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5 Tips for Co-Parenting Through the Holidays, in a Pandemic

COVID-19 restrictions complicate an already complicated time.

December 2, 2020

It is a strange time, for sure. The holidays are upon us, but COVID-related guidance has made the holidays for divorcing and co-parenting spouses even more challenging, with less emotional support from extended family members and friends due to the social distancing protocols.

The anxiety and confusion that the pandemic has created is reflected virtually everywhere. Parents who were disagreeing before the pandemic have now found new topics about which to argue.

Many clients in my family law practice are dealing with some aspect of significant stressors of this moment, whether it is financially driven, health-related, educational issues including virtual or in-person learning for their children, whether to attend or host gatherings with extended family members or not, whether to travel with children for the holidays and a host of other issues.

People rightly feel that life is out of control and uncertain.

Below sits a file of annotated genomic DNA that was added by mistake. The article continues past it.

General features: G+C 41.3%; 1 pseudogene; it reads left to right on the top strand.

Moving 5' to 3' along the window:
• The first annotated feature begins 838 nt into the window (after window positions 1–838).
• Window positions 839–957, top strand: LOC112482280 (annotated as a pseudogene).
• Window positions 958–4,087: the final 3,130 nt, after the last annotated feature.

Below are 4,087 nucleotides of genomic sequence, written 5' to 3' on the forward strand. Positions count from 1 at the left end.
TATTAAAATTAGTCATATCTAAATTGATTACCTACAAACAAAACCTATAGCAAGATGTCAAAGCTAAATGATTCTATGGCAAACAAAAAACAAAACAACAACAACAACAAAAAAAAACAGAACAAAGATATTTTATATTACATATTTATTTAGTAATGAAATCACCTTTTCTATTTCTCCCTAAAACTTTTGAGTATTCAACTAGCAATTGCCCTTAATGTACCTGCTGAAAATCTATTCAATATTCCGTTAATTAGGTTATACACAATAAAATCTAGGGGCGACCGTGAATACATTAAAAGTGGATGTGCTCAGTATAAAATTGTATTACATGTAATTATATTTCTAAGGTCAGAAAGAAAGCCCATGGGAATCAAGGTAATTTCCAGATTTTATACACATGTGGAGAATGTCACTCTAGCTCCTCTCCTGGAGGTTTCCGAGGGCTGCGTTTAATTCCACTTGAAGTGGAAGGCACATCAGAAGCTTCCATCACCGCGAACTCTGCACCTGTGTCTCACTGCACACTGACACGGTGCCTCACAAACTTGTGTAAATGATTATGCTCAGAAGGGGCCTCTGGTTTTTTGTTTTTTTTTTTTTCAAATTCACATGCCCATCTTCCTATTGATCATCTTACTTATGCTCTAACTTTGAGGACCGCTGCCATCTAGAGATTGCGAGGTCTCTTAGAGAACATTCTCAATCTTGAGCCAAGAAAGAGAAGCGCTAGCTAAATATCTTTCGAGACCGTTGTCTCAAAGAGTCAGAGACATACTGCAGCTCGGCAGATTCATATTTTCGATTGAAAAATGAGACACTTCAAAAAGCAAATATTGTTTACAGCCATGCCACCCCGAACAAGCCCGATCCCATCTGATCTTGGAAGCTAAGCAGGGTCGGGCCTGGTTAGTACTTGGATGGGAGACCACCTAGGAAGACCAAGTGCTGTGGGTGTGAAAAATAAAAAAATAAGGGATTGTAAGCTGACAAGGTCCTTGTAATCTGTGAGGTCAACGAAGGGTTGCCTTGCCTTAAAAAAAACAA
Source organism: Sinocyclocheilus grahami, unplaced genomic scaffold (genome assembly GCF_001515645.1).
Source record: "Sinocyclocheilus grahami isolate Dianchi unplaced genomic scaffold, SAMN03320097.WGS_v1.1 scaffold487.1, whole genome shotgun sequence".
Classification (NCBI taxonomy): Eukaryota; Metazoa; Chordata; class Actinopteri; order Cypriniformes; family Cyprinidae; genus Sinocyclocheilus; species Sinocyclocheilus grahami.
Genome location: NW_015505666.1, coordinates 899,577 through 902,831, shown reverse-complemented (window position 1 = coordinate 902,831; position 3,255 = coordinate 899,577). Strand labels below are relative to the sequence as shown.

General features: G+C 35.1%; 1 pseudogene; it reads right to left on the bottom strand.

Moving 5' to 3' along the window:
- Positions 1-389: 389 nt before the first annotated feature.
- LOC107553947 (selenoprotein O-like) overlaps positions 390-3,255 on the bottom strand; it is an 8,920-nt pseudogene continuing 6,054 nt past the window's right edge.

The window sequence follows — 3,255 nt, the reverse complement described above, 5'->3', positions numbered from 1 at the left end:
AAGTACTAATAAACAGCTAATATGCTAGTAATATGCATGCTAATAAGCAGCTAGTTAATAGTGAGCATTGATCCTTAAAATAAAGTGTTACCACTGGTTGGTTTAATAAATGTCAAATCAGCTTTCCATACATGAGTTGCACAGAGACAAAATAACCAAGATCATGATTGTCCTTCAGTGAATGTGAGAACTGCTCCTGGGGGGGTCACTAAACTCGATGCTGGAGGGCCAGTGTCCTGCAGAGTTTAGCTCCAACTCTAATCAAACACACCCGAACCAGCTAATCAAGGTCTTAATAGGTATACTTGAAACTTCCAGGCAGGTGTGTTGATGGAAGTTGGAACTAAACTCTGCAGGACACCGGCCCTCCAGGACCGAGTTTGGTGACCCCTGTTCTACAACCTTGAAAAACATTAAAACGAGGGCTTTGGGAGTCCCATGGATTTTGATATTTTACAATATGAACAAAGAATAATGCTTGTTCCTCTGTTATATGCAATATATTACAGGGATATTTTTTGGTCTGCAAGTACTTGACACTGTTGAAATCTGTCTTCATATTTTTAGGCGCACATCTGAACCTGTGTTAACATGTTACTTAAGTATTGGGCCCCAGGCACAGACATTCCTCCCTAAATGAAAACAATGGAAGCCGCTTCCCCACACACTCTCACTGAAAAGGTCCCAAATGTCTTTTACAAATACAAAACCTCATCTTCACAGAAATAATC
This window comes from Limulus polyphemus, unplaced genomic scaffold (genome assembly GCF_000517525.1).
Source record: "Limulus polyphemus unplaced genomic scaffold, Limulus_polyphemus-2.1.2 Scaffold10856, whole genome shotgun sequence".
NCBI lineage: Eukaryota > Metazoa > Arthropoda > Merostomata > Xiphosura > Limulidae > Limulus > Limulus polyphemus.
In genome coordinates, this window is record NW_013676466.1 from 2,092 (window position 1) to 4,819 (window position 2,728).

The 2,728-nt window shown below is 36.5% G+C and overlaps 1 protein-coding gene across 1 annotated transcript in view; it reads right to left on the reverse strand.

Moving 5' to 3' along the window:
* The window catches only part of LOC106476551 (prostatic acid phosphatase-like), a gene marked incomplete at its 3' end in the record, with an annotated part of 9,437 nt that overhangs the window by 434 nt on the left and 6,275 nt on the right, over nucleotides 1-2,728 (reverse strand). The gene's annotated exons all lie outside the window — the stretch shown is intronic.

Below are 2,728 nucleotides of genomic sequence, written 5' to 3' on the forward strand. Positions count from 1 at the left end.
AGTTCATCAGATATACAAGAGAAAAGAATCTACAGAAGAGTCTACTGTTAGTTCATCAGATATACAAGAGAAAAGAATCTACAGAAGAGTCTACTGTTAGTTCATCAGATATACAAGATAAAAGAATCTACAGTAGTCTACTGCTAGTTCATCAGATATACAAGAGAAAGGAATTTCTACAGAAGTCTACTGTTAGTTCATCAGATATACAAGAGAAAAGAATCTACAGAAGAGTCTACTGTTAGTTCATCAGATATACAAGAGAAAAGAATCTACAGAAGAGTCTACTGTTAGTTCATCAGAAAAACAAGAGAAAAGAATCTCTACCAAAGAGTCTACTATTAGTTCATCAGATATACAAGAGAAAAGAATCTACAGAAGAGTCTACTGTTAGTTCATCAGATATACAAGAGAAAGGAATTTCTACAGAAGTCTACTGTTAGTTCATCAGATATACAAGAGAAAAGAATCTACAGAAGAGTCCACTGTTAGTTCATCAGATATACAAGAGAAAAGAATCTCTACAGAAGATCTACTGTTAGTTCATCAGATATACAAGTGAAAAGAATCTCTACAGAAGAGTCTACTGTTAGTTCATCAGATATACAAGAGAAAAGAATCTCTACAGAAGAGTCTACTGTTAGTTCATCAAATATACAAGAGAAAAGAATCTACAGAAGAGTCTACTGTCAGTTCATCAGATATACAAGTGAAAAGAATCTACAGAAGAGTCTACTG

And now, you are expected to navigate the holidays with all of this in mind!

Most days as a family law attorney, I work through these issues with my clients. So, here are a few ideas that I have found helpful with my clients to help you, your co-parent, and your children get through the holidays as happily and as healthily as possible:

1. Figure out a specific plan for each of the holiday periods.

If you are already divorced and have a settlement agreement, refer to that document if you have questions regarding who has the children when, and for how long.

In my legal practice, I set out very specific provisions regarding the holidays, including who will have the children, when and where pick-up and drop-off will occur, and a requirement to share itineraries if the children are traveling with a parent. Typically, the “holidays” are alternated or divided by the parents every other year.